If you live in or are visiting the Bay Area or Sacramento, just about 100 miles away you can experience the incredible lands, creeks, wildlife and recreation activities at Berryessa Snow Mountain.
Now, thanks to Representative Mike Thompson (D-CA) — and fellow members of Congress John Garamendi (D-CA) and Lynn Woolsey (D- CA) – this place can be permanently protected. The Berryessa Snow Mountain National Conservation Act (H.R. 5545) would protect more than 300,000 acres of oak savannah, pine and fir forests, and rivers.
We ask you to join us in thanking Reps. Mike Thompson, John Garamendi and Lynn Woolsey on Twitter and Facebook!
Sample Tweet: Thank you @RepThompson @RepGaramendi @RepLynnWoolsey for protecting #California #BerryessaSnowMountain http://bit.ly/K7LYox
Sample Facebook wall post: Thanks for introducing the Berryessa Snow Mountain National Conservation Act! Future generations will thank you for protecting their clean drinking water, animal habitat and incredible places to hike and camp!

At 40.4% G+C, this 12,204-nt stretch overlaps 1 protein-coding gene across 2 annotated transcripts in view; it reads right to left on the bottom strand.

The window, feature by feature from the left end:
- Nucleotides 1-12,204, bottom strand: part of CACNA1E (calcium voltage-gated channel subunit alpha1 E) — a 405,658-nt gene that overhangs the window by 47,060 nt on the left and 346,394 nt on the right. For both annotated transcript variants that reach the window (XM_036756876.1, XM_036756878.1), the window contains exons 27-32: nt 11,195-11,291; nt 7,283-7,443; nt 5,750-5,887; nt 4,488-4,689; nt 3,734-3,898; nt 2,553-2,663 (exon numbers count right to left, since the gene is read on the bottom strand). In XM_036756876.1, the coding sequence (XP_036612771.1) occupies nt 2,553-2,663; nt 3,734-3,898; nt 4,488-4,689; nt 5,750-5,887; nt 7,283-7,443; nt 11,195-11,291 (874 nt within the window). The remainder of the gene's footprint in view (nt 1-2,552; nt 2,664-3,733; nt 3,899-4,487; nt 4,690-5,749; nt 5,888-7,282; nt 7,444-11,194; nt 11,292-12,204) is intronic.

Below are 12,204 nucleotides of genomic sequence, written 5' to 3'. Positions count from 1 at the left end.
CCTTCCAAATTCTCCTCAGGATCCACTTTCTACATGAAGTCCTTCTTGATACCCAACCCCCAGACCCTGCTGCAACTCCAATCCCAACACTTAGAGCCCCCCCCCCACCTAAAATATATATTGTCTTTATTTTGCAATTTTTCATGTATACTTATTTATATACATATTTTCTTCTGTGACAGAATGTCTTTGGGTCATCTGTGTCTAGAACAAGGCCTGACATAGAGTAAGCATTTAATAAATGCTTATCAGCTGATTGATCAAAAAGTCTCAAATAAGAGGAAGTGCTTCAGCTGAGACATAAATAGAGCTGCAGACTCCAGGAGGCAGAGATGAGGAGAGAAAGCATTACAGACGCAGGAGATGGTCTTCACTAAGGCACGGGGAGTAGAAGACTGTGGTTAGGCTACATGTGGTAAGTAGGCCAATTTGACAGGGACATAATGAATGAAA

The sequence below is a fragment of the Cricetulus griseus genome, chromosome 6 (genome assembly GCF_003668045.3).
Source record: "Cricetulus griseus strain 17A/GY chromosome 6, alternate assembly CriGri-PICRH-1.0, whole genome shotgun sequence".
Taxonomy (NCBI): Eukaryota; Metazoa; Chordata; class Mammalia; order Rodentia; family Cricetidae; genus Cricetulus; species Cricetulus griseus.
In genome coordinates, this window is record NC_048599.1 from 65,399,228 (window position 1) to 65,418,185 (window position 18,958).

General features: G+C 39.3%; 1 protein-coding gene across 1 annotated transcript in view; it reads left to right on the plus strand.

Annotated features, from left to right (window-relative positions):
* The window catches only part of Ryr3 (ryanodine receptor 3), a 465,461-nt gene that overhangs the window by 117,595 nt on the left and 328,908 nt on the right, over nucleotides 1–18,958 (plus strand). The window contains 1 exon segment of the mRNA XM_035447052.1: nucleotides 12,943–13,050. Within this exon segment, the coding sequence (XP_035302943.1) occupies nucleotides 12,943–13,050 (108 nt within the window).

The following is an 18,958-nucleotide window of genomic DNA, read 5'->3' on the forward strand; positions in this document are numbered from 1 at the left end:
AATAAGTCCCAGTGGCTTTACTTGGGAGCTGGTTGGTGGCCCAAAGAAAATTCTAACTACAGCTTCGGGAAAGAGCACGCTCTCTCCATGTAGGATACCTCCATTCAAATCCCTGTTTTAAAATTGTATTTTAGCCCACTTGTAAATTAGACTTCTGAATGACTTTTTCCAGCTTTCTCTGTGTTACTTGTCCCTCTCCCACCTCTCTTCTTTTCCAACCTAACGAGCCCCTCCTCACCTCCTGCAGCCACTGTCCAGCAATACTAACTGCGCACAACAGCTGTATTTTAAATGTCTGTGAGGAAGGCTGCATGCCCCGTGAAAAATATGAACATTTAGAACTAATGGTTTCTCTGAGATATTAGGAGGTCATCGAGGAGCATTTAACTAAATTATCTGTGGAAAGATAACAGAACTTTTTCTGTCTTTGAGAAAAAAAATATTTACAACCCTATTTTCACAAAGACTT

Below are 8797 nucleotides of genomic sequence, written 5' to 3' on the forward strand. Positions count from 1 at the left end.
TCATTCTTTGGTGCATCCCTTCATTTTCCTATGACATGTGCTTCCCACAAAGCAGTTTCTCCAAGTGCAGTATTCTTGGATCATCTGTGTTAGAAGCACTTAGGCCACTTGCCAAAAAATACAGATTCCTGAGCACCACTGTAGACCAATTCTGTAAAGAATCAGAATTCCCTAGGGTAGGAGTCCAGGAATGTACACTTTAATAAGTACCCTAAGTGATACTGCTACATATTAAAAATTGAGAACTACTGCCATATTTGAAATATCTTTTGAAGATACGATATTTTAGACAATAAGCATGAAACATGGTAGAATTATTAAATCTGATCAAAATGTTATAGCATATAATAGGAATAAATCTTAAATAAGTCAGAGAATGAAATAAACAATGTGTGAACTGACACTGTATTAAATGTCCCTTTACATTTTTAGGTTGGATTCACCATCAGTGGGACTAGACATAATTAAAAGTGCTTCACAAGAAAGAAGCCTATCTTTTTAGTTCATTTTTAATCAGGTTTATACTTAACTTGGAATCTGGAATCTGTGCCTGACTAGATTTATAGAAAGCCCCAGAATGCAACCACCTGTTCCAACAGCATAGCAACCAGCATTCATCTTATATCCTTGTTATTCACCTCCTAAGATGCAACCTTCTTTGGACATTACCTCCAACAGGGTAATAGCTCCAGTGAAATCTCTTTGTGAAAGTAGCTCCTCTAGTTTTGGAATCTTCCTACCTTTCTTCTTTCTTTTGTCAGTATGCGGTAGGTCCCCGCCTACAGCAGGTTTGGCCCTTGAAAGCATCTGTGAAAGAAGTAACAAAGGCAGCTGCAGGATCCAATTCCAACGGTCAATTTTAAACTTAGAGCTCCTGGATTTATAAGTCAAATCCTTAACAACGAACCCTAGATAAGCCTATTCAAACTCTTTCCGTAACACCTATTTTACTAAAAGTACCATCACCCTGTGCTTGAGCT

This area boasts a stunning display of annual wildflowers, glittering snowfields, and clean water flowing from Cache Creek, a water source that sustains surrounding communities. Many animals – such as bald eagle, tule elk, Pacific fisher, black bear, mountain lion, osprey, river otter, trout and butterfly and dragonfly species – call this area home thanks to its untouched nature.
For all these reasons, Berryessa is a haven for hiking, biking, kayaking, hunting, fishing, horseback riding, bird watching and camping. Protecting this gem is a win-win for the spectacular lands and surrounding communities, as outdoor tourism keeps money flowing in. According to the Outdoor Industry Foundation, California’s outdoor recreation economy contributes $46 billion annually to the state’s economy and supports 408,000 jobs.
The Wilderness Society joins the local community in celebrating this huge step toward permanently protecting Berryessa Snow Mountain.
The Berryessa Snow Mountain National Conservation Act joins a number of conservation measures awaiting action in Congress. Many bills with tremendous on-the-ground support have stalled due to a select few members of Congress who would rather sell off, giveaway, or squander our shared lands and waters for quick and dirty profits for corporate polluters. While America’s wilderness is under siege by some in Congress, moments like this remind us of the conservation legacy cherished by so many people.